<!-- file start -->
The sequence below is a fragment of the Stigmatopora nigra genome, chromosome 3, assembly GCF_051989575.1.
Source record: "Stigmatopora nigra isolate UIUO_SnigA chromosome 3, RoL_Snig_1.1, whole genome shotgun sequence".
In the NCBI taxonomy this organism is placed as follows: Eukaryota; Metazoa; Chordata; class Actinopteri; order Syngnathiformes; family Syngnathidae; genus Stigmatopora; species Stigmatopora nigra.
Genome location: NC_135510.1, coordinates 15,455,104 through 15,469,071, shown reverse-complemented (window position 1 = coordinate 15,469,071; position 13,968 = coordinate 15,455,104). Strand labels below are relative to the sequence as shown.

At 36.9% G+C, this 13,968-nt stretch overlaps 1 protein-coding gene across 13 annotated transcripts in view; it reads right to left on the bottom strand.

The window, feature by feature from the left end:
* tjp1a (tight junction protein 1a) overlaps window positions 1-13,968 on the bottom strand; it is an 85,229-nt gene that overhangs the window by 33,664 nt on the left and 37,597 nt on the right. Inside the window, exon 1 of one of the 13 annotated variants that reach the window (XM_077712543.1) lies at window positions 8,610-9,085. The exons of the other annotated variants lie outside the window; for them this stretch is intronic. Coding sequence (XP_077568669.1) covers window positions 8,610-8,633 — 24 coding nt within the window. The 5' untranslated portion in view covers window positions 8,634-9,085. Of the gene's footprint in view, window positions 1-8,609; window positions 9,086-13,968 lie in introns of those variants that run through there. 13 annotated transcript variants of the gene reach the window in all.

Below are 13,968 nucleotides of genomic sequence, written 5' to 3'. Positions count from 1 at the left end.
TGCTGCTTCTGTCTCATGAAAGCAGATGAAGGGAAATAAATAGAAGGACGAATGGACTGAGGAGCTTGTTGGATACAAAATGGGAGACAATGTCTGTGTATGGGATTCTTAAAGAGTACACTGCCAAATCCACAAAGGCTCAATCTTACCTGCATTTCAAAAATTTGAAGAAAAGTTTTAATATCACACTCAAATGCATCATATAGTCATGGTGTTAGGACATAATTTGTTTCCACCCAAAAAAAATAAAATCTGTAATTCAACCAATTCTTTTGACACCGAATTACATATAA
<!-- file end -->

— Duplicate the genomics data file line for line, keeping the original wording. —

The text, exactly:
The sequence below is a fragment of the Stigmatopora nigra genome, chromosome 3, assembly GCF_051989575.1.
Source record: "Stigmatopora nigra isolate UIUO_SnigA chromosome 3, RoL_Snig_1.1, whole genome shotgun sequence".
In the NCBI taxonomy this organism is placed as follows: Eukaryota; Metazoa; Chordata; class Actinopteri; order Syngnathiformes; family Syngnathidae; genus Stigmatopora; species Stigmatopora nigra.
Genome location: NC_135510.1, coordinates 15,455,104 through 15,469,071, shown reverse-complemented (window position 1 = coordinate 15,469,071; position 13,968 = coordinate 15,455,104). Strand labels below are relative to the sequence as shown.

At 36.9% G+C, this 13,968-nt stretch overlaps 1 protein-coding gene across 13 annotated transcripts in view; it reads right to left on the bottom strand.

The window, feature by feature from the left end:
* tjp1a (tight junction protein 1a) overlaps window positions 1-13,968 on the bottom strand; it is an 85,229-nt gene that overhangs the window by 33,664 nt on the left and 37,597 nt on the right. Inside the window, exon 1 of one of the 13 annotated variants that reach the window (XM_077712543.1) lies at window positions 8,610-9,085. The exons of the other annotated variants lie outside the window; for them this stretch is intronic. Coding sequence (XP_077568669.1) covers window positions 8,610-8,633 — 24 coding nt within the window. The 5' untranslated portion in view covers window positions 8,634-9,085. Of the gene's footprint in view, window positions 1-8,609; window positions 9,086-13,968 lie in introns of those variants that run through there. 13 annotated transcript variants of the gene reach the window in all.

Below are 13,968 nucleotides of genomic sequence, written 5' to 3'. Positions count from 1 at the left end.
TGCTGCTTCTGTCTCATGAAAGCAGATGAAGGGAAATAAATAGAAGGACGAATGGACTGAGGAGCTTGTTGGATACAAAATGGGAGACAATGTCTGTGTATGGGATTCTTAAAGAGTACACTGCCAAATCCACAAAGGCTCAATCTTACCTGCATTTCAAAAATTTGAAGAAAAGTTTTAATATCACACTCAAATGCATCATATAGTCATGGTGTTAGGACATAATTTGTTTCCACCCAAAAAAAATAAAATCTGTAATTCAACCAATTCTTTTGACACCGAATTACATATAA